Dr. Olitsky: I do not have a hard-and-fast rule. I look at age of onset, size of the angle and hyperopia. For the child who has classic infantile esotropia (crossing shortly after birth, a large deviation of around 60 or 70) who happens to have a higher level of hyperopia than his age-matched peer, I still think that child has infantile esotropia and needs surgery. I tend not to put them into glasses. I would for a very large amount of hyperopia, +5 or +6, but I think my numbers would probably be higher.
Dr. Sondhi: Probably +3D error would be the lowest I would prescribe glasses for. If you have a child that has a 40 D or 50 D esotropia and you try +2.50, and it goes to 35 D, which number do you operate for? I think the very small response to the hyperopic correction can be disregarded and the child treated with surgery for the full deviation.
Dr. Cheng: I cut back slightly on my numbers to avoid an overcorrection. Most of those patients will still end up doing fine without the glasses, so I don’t cut back much. I will end up doing a “long 5 mm.” I will warn the parent ahead of time that it would not surprise me at all if the patient will need glasses shortly after surgery, as I warn all these parents that at least 40% of the children will need glasses at some point in life for accommodative esotropia anyway. It probably does not change how I practice tremendously, but it is still a step that I feel more comfortable with because I do something a little different, depending on the response to the Phospholine Iodide. I cannot say that I have ever done it the other way and just gone ahead and operated, and it probably would come out the same. That’s just the way I do it.
Dr. Gold: I want to talk about optical dispensing in a pediatric ophthalmology practice. Around this table, three of us have optical dispensaries and two of us do not. It will allow us to have some discussions of pluses and minuses.
In an AAPOS workshop, I discussed the benefits of the one-stop shopping approach, convenience and patient confidence. I discussed some of the business models, and also fears about starting an optical dispensary: alienating referral sources, space consideration of the office, cost and other possible hassles. I would like to ask for comments on your experiences, why you do or do not do it, and whether those who are currently not offering this feature will be considering it for the future.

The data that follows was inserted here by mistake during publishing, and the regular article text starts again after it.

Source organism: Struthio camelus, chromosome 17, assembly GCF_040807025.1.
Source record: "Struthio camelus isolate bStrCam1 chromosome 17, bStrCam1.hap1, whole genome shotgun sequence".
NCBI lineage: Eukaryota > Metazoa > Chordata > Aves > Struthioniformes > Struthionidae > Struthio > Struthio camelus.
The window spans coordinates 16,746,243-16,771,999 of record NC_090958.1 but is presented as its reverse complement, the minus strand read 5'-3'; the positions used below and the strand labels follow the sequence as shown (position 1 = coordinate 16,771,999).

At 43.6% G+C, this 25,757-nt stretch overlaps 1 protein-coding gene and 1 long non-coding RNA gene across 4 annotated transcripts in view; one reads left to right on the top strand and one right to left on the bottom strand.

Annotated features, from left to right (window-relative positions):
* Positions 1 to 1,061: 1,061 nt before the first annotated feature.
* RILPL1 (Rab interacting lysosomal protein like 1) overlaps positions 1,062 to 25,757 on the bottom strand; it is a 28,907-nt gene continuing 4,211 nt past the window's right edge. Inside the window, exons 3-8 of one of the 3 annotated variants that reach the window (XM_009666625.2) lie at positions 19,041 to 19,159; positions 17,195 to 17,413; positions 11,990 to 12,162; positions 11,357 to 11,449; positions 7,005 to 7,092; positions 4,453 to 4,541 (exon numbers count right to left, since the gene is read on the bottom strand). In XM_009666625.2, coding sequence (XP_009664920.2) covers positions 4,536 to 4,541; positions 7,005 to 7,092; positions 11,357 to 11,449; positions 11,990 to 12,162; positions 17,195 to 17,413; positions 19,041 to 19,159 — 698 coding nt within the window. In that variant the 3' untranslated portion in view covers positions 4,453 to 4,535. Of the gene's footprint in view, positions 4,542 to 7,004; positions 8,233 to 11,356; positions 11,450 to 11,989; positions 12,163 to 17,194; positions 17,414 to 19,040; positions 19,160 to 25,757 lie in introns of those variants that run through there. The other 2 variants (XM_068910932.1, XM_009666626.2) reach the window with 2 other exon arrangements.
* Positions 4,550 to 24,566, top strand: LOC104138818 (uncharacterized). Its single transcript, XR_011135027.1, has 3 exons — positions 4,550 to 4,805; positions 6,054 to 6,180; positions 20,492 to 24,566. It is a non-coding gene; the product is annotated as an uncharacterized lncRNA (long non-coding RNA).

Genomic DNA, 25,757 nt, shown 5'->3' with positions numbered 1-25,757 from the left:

Dr. Johnson: I have had experience dating back to 1990. I was at the same place in 1990 that many of my colleagues are today, in terms of fear, concerns and treading in the area of the unknown. After having seen many children whose parents felt they did not have the options they needed to get quality eyewear, and seeing some of their frustration, it made me begin to explore the possibility that it could be a doable situation and one that could potentially benefit the patients.
All of my partners are adult ophthalmologists, so most of our optical care is for adults; however, we have a large pediatric portion of the practice. It has been a real blessing for these families to know that when they choose to use our optical shop, they will get top-quality care and that I am doing the very best that I can from a professional standpoint to examine their children and provide the proper prescription. They want the same care and concern that comes with the appropriate eyewear and have the confidence that, since their children are not old enough to tell them either way, it was done properly and in accordance with the prescription that was written. This is a very fair and cost-effective way to do that for them.
I think anyone who is considering it will not feel the way I feel about it until they have been through it and have the experience of dealing with happy moms who say, “Gosh, I really appreciate you doing this.” I would not go back and have any second thoughts about it. It has been a very positive thing for our patients.
Dr. Olitsky: The main reasons that we do not do it are really space and location. The main office practice is within the hospital, which unfortunately doesn’t have the space for it. It’s also not in the easiest place for patients to get to for that service. I think if we were not in that location, or there was another way of delivering that service, it is something we would look into.
Dr. Cheng: I think the decision needs to be very much individualized to your practice. I am a solo practitioner, and my patient base is relatively wide geographically. Clearly there are many patients who are going to be far better off getting their glasses fixed, adjusted and repaired locally. Also, being a solo practitioner, the volume of eyeglasses I am going to provide is going to make it much more difficult to meet the required volumes necessary to justify the added employees and complexities of space management.
Additionally, if you are in a multispecialty group or with adult ophthalmologists who will also be using the services, it clearly makes sense to provide pediatric eyeglasses as well because the space and the infrastructure are already there. I think anyone doing it just for children needs to consider that the types of markups involved with children’s glasses are much less than those for adult glasses. For an adult to spend several hundred dollars on a pair of glasses is not unreasonable because they are like a piece of jewelry. It is a very prominent piece of jewelry to an adult patient. However, for a 7-year-old who is going to break four pairs of glasses a year, to spend that kind of money on glasses is foolhardy.